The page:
Sunday .... February 11, 1883


Cold Comforts and Solid Beef -- Austin Amenities and Festivities -- The Water-God Flower -- Railroad Legislation -- Too Much Confidence

[Correspondence of the Enterprise.]

AUSTIN, Nev., February 7, 1883.

EDITOR ENTERPRISE: During the last few weeks the temperature of the "Great East" portion of Nevada has ruled unusually and unnecessarily low, the thermometer ranging from twenty or thirty degrees above zero to forty or fifty degrees below. The cattle ranges being altogether in the numerous valleys, where the coldest weather prevails, there has been considerable suffering among the four-legged friends, servitors and victims of the human race. Cattle do not suffer so much from the severe cold as from the freezing up of the streams, springs and ponds, cutting off their water supply, and were there no snow many would have to perish from thirst. Snow rarely falls deep enough to prevent sheep from getting along comfortably, and the abundant white sage forms a never-failing source of nutritious food supply for cattle and horses throughout the Winter season. Along the Humboldt Valley section the cold is far the most intense, and it is said that the butchers, after slaughtering, have to work lively to get off the hide before the animal freezes solid. In cutting off steaks and roasts they run the petrified carcass through a sawmill. Here in Austin, the oldest inhabitant, who is a member of the Reese River Pioneer Society, repeatedly declares that he never before saw the like anywhere for cold weather. We are all getting so used to it, however, that it only seems uncomfortable when it gets above zero.


Following close upon the debilitating result of the general election in November came the mumps. That uncomfortable disease descended upon the population of this venal burg as a sort of righteous retribution for degenerating from its former glory as a Republican city, and deliberately gravitating into the arms of the Democracy. Yet it afflicts all, both great and small, regardless of sex, age or previous condition of politics. No fatal results have ensued thus far, but mature sinners have suffered severely from it, and the doctors are all wallowing in affluence. The average Austinite, however, has not let the mumps get down into his feet. He bags his head and extra amount of cheek, and mumps about for a few days, and then goes to a dance and kicks out the last lingering mump from the festive points of his toes and heels. And we have lots of dancing parties, balls, socials and all that sort of thing, and just as good halls as those of the Montezumas to do it in, and as for music, here is where it naturally exists, evolves and trots out The Lander Brass Band is one of the best military bands in the State, and we have two good quadrille bands, to say nothing of a Chinese band, which for brass, string and general outlandish anti-musical cussedness cannot be beaten this side of Tophat. At the recent famous masquerade ball, in International Hall, the various characters taken were so perfectly sustained that you could hardly distinguish "Pluto" from the "Abolition Oil Man," the "Sailor Boy" from "Mrs. Langtry, " or the "Chinese Mandarin" from the "Swiss Peasant Girl," but we had lots of fun and explained all the characters in the newspaper report. Then there was the sheet and pillow-case ball the other night, where everybody danced and sweated in their bed-clothes, and whisperingly confessed identity to each other, so that nobody was surprised when the unmasking came. The annual ball of Manhattan Hose Company No. 2, and that of the Austin German-Americans were also "away up." The coming Valentine party, to be given by our German-American citizens, will doubtless be the most popular and socially enjoyable event of the season. All these festive assemblages are invariably very fully attended, whole families as well as parts of families being present, and juvenile Austin as he skips about the floor or sits waiting for a chance, admiringly contemplates the ambitious terpsichorean efforts of some noble old pionerrs, and hopefully looks forward to the day when he, too, shall be able to come down in the double shuffle or the fore-and-after like a Starratt, a Crockett, or a Cresenzo.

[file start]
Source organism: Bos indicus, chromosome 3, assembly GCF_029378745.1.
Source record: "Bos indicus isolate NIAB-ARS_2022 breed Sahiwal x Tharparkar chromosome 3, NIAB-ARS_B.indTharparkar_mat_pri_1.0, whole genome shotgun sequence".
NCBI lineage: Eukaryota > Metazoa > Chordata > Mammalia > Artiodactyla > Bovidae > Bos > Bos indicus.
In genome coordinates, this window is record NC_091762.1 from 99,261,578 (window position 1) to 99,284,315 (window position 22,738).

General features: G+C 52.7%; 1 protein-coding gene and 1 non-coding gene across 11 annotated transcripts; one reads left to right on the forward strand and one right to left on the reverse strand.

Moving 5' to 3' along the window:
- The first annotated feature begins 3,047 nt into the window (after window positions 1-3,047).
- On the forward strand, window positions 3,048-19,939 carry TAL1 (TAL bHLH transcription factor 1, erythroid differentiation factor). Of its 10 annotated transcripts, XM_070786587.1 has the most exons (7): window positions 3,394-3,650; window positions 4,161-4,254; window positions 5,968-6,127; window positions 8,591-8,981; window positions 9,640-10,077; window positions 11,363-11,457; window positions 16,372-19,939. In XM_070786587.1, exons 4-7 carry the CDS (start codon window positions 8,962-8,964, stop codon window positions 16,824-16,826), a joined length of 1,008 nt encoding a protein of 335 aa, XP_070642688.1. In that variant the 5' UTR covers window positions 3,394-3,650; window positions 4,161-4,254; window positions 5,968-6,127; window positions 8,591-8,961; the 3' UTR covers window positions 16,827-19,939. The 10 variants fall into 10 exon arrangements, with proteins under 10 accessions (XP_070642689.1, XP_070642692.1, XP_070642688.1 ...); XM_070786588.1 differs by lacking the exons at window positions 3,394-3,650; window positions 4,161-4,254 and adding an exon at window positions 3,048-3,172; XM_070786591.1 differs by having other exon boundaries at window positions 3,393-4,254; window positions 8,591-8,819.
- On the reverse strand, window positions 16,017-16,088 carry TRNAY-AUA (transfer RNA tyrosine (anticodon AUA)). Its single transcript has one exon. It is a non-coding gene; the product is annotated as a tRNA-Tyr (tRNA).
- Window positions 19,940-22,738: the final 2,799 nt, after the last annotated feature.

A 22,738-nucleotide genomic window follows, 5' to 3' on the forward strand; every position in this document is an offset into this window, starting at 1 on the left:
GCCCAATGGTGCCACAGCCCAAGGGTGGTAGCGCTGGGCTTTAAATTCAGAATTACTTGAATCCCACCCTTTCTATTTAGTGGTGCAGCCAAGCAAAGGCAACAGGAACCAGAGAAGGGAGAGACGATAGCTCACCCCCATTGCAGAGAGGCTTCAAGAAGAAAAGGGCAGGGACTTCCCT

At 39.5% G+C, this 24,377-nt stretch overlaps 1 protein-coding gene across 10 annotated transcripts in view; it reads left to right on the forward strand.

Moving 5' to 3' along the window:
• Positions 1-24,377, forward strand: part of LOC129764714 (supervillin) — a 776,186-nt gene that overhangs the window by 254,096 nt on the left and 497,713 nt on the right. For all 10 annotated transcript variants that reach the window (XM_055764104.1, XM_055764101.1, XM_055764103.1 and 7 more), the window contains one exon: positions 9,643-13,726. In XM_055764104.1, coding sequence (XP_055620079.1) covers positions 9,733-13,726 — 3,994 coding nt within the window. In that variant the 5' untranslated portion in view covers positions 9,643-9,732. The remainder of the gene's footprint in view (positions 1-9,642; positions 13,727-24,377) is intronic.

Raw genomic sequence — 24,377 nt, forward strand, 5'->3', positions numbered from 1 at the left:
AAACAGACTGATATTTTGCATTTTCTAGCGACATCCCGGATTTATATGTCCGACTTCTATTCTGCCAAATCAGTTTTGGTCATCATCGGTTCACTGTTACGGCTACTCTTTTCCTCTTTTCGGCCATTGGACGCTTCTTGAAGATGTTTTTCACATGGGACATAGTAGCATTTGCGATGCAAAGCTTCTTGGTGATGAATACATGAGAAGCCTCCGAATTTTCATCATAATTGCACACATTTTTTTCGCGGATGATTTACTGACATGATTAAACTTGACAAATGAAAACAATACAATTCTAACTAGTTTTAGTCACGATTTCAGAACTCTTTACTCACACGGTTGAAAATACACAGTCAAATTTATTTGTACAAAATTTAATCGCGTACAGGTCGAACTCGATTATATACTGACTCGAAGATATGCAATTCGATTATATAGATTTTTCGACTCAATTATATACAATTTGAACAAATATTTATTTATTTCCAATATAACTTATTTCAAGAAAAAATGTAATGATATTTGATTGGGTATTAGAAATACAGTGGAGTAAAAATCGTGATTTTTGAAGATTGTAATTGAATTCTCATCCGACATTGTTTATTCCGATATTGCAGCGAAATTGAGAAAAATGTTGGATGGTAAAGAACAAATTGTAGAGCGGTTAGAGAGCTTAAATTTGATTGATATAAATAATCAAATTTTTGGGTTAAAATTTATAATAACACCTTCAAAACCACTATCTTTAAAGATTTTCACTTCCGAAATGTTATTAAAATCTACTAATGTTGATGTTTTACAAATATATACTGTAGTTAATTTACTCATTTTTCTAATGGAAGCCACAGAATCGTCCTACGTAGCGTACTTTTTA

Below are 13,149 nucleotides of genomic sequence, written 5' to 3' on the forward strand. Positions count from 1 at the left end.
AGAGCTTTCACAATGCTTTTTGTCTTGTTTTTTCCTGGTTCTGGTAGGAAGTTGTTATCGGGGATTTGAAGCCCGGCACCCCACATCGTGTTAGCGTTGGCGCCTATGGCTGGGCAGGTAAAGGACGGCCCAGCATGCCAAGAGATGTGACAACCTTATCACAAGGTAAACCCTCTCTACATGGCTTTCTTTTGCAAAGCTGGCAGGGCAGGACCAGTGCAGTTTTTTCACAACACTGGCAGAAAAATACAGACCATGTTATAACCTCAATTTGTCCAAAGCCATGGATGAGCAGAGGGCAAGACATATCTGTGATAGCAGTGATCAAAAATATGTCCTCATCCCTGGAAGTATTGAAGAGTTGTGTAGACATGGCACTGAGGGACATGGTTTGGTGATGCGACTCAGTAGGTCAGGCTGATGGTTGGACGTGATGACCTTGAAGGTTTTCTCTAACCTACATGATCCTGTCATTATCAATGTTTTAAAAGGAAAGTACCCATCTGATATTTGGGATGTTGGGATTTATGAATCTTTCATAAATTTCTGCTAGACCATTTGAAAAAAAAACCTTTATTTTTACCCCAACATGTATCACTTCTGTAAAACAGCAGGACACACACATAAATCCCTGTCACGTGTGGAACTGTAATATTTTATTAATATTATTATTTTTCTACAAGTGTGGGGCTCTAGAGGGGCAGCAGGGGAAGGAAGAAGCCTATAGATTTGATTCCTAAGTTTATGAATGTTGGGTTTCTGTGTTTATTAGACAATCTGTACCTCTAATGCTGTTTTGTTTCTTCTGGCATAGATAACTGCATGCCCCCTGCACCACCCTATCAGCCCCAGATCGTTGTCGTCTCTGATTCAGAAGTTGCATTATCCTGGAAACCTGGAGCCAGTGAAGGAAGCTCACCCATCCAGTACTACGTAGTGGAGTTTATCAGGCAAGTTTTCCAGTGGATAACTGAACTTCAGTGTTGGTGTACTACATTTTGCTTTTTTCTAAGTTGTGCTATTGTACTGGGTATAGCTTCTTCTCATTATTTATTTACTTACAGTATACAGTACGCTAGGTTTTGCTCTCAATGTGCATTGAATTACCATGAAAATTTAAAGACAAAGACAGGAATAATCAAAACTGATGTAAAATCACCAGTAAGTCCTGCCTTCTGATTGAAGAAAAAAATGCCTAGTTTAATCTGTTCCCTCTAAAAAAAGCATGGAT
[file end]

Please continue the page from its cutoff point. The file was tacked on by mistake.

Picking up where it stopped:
Commenced to-day, but the moon-eyed, long-tailed sons of Confucius so numerously residing here, commenced celebrating before dark last evening. Wheelbarrow loads of fire-crackers, bombs, etc., were exploded, and the Chinese band paralyzed the devil with some of the most soul-harrowing fulminations from their tom-toms, gongs, hewgags and squiljees that he ever heard. Chinatown was a blaze of glory, freshly stirred up stinks and hilarity. The Joss-house was brilliantly lighted, and the gaudily painted Joss himself seemed to wear an agreeable smile on his celestrial features. Feasts of roast and stewed hog and chicken, cakes, nuts and pic-led chow-chow indescribable were spread in various houses, everybody visited each other, drank rice brandy, got celestially happy and had lots of fun. To-day the big dragon flag rollicks gaily in the breeze from the flagstaff of the little red-faced Chinese Masonic temple, and John is quietly taking a rest and a smoke, or cruising about in his best dangaree pants and silk jumper. This is a happy, hopeful and satisfactory occasion for John. This is the day when he forgives all his creditors, puts himsefl through bankruptcy, wipes out all his old scores and opens new accounts for himself for another year. This is his annual clean-up, so to speak; therefore it is most emphatically and essentially John's "Happy New Year."